July, the middle of winter down here in Australia. Even in the bizarre New South Wales climate, the biting cold makes for a great excuse to stay inside and play games. 

Weirdly for single players, quite a few prestige games this month include additional co-op modes. With acclaimed designers behind them, such games will hopefully avoid the pitfalls of accommodating multiple players, as too many games have done in the past.

Sea of Solitude

Release Date: July 5, 2019
Platforms: PC, PlayStation 4 and Xbox One

At first blush, Sea of Solitude looks like yet another story of a young adult struggling with questions of identity and mental health while exploring a beautiful but harsh fantasy world.

Actually, that’s what it is. ‘Quirky, life affirming indie adventure’ is a whole cottage industry these days, but the fact that such games are now more prevalent should never dismay.

Hellblade: Senua’s Sacrifice was a masterpiece of refined design and storytelling, and Sea of Solitude appears be something similar—this time dealing with a fantastical vision of depression that turns ordinary people into literal monsters.

Players take charge of Kay, who has sought out the eponymous Sea—or rather, a flooded city based on Berlin—in the hope that there is a cure for monstrosity. However, despite its name, she is not the only person in the Sea. Avoiding the other monsters of the Sea seems to be a major part of the gameplay. These tense encounters are likely to provide rhythm and variety to the adventure and keep it from being a just walking simulator. (Not that being a walking simulator is inherently a problem.)

Although published by EA Originals, one would do well to remember that EA the company does not actually profit off the Originals that they publish. With a focused story and themes that still are not often explored in bigger games, Sea of Solitude should be of great interest to single player fans in a month otherwise dominated by multiplayer titles.

 

Fire Emblem: Three Houses

Release Date: July 26, 2019
Platform: Nintendo Switch

Almost certainly the biggest single player release of the month, and tied with Marvel Ultimate Alliance 3 as another massive Switch exclusive, Fire Emblem: Three Houses might be exactly what single players need right now.

Lately the Fire Emblem franchise has exploded in both its popular profile and sales success, buoyed by a hunger for both deep anime RPGs and polished tactics games. Three Houses seems to have doubled down on exciting trends and features in both genres: particularly a Persona/Harry Potter inspired magic school setting and an even deeper tactical battle system that ditches the rock-paper-scissors for more nuanced character progression options. As with many Japanese RPGs, the story is also a major focus and hinges upon a time-jump.

The early part casts the player as a teacher at the Officer’s Academy, situated in the center of the game world and attended by students from the three most powerful nations. Five years later, the second and likely larger part concerns the drama between the player’s teacher and their former students, whose nations are now locked in a massive three-way conflict.

As is to be expected for a series finally coming back to consoles after a long time on the 3DS, Three Houses is a massive technical leap over its predecessors. The game boasts better realised battlefields, more detailed armies, and a slick animated style that appears much more consistent compared with the three or four different art styles on the 3DS.

With such improvements, as well as the overall pedigree of the Fire Emblem brand, Three Houses should have no trouble satisfying single player fans looking for a meaty middle-of-the-year RPG.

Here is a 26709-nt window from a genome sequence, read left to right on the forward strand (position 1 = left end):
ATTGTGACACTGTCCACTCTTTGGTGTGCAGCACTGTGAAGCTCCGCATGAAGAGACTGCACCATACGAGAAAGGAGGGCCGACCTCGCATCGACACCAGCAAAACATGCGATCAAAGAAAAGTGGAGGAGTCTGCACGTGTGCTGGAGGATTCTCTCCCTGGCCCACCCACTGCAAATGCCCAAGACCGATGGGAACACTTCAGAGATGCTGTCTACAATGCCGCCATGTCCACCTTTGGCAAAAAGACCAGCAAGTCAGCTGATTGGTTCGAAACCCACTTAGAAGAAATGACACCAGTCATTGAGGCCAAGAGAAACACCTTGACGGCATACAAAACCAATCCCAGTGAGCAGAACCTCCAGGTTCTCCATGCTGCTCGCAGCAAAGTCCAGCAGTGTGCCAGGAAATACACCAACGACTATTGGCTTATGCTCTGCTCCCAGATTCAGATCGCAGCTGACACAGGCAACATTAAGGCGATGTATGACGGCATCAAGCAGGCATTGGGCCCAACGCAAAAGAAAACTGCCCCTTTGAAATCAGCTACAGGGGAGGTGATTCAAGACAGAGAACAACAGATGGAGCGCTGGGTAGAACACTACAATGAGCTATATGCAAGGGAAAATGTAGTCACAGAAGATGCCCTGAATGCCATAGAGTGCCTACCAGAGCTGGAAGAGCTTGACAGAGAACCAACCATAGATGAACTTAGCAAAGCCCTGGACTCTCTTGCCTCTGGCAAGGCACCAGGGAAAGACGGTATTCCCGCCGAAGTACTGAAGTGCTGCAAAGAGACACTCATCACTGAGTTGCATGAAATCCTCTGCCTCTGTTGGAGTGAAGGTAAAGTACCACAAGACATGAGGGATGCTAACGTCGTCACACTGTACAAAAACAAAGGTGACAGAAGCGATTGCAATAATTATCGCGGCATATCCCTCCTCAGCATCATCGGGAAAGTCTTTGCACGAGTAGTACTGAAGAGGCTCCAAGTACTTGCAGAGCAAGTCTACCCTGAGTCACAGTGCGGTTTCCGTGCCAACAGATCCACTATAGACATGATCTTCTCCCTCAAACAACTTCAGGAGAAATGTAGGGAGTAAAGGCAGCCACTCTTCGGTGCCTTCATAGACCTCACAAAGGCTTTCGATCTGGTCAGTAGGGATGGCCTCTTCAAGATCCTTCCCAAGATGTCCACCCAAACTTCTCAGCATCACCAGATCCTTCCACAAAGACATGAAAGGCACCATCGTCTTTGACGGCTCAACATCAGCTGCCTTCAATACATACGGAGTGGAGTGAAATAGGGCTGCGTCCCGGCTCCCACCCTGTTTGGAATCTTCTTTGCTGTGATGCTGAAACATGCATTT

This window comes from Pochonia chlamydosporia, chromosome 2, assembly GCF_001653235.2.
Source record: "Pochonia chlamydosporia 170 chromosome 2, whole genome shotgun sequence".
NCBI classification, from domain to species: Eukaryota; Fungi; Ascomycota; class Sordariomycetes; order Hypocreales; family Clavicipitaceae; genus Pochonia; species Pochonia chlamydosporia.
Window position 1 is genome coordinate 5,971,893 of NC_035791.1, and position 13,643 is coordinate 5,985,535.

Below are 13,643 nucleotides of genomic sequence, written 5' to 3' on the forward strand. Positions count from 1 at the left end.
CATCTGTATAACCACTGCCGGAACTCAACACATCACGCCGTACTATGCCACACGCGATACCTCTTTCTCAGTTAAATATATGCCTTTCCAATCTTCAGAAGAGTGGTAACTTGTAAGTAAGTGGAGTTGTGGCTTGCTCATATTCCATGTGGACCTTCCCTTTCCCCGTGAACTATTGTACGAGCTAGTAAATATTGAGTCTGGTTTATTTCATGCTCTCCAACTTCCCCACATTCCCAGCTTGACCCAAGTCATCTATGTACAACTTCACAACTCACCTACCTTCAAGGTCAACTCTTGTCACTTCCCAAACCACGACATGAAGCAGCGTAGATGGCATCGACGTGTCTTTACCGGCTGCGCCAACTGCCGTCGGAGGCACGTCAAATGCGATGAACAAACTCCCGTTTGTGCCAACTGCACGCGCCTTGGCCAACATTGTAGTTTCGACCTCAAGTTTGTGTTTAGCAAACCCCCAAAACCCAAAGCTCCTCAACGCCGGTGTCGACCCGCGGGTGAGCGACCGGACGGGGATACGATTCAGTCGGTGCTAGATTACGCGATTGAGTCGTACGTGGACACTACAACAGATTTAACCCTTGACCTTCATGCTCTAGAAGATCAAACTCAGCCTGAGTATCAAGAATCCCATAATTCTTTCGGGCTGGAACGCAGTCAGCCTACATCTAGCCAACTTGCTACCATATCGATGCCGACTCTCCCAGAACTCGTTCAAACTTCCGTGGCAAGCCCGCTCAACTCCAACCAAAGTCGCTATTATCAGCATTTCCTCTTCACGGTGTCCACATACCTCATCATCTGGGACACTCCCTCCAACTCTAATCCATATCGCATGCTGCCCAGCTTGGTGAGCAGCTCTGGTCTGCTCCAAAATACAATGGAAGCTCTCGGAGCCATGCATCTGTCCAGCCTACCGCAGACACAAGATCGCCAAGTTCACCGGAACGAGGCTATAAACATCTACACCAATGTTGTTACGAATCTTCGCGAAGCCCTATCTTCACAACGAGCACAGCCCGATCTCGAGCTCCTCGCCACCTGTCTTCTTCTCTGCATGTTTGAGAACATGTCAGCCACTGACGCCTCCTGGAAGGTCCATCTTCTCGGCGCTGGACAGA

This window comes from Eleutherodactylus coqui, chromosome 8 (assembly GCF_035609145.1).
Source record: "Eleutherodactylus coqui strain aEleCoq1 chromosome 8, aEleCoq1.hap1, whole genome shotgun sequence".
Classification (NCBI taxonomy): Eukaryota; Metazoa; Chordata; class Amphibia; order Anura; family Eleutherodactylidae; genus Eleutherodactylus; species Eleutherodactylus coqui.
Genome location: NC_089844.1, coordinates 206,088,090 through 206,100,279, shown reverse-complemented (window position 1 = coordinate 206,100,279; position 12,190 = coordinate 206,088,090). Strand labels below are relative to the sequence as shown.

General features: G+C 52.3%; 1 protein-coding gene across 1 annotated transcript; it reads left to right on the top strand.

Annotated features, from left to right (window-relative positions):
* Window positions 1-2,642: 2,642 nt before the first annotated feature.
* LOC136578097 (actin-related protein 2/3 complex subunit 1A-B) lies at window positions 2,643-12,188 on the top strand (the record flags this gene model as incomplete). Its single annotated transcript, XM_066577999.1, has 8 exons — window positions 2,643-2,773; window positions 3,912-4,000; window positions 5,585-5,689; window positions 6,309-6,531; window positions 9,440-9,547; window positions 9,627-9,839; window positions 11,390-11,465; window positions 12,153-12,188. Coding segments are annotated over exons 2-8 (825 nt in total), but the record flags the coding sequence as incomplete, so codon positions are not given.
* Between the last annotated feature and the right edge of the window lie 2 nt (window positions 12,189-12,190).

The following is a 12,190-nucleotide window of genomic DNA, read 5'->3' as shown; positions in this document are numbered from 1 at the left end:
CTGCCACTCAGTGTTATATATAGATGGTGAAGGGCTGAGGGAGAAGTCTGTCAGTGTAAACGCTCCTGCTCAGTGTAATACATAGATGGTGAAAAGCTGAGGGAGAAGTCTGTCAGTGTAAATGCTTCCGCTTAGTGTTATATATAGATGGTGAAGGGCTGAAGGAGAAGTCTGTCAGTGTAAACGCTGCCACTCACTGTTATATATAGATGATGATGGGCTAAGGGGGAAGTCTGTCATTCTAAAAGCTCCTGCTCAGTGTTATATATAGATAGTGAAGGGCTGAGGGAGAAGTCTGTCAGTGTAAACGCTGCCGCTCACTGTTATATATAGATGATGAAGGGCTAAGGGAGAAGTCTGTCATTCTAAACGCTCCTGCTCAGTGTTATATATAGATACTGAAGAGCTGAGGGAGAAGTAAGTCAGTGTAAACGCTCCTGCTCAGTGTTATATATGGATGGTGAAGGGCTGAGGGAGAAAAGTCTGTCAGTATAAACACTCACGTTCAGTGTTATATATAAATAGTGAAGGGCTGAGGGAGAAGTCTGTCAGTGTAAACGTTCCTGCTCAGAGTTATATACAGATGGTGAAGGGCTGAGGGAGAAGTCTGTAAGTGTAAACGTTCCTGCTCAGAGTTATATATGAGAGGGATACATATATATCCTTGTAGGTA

Wolfenstein: Youngblood

Release Date: July 26, 2019
Platforms: Nintendo Switch, PC, PlayStation 4, and Xbox One

The recent Wolfenstein revival series is such a remarkable achievement in traditional shooter design and great, if goofy, sci-fi worldbuilding that the co-op focus of this latest instalment is somewhat disappointing.

Yes, as with F.E.A.R. 3 and Dead Space 3, following a well-received second chapter the Wolfenstein series now pivots to a co-operative focused chapter. Though the game is not a mandatory multiplayer experience, combat encounters and puzzles have been redesigned to accommodate the two player mode, giving single players an AI-controlled partner and bullet sponge enemies.

However, all hope is not lost for Wolfenstein: why else would it be the third game on the list? The narrative has been pushed forward in time, as B.J.’s twin daughters are now in their adolescence, now giving players a glimpse at the 1980s of Wolfenstein‘s skewed universe. Additionally, the level design itself is more freeform thanks to development assistance from Arkane, the developers of the Dishonored series.

Will Wolfenstein: Youngblood successfully deliver more of the series’s goofy charm and crazy alternate reality? Almost certainly. On the other hand, will the game be as fun to play alone as in multiplayer? That remains to be seen. Last month’s E3 demo that raised such concerns was naturally only a snapshot of a game in development, so MachineGames and Arkane have had plenty of time to resolve these potential downsides to a co-op focused game.

Those are our three big single player games to look out for this month. Other interesting titles coming soon include Stranger Things 3 on July 4 and Attack on Titan 2 on July 5, both games hitting Nintendo Switch, PC, PlayStation 4, and Xbox One.

On July 12 we will see the sequel to an almost-fantastic Minecraft-like RPG spinoff, Dragon Quest Builders 2 on Switch and PlayStation 4, as well as the Switch port of “anime Monster Hunter”, God Eater 3

The week after, July 19 brings us Switch-exclusive Marvel Ultimate Alliance 3: The Black Order, and at an undetermined time during the month Klei Entertainment’s anticipated survival-sim Oxygen Not Included will finally leave early access on PC.

Have we missed anything that you’re looking forward to? Let us know in the comments below and be sure bookmark OnlySP and follow us on Facebook, Twitter, and YouTube. You can also join the discussion in our community Discord server.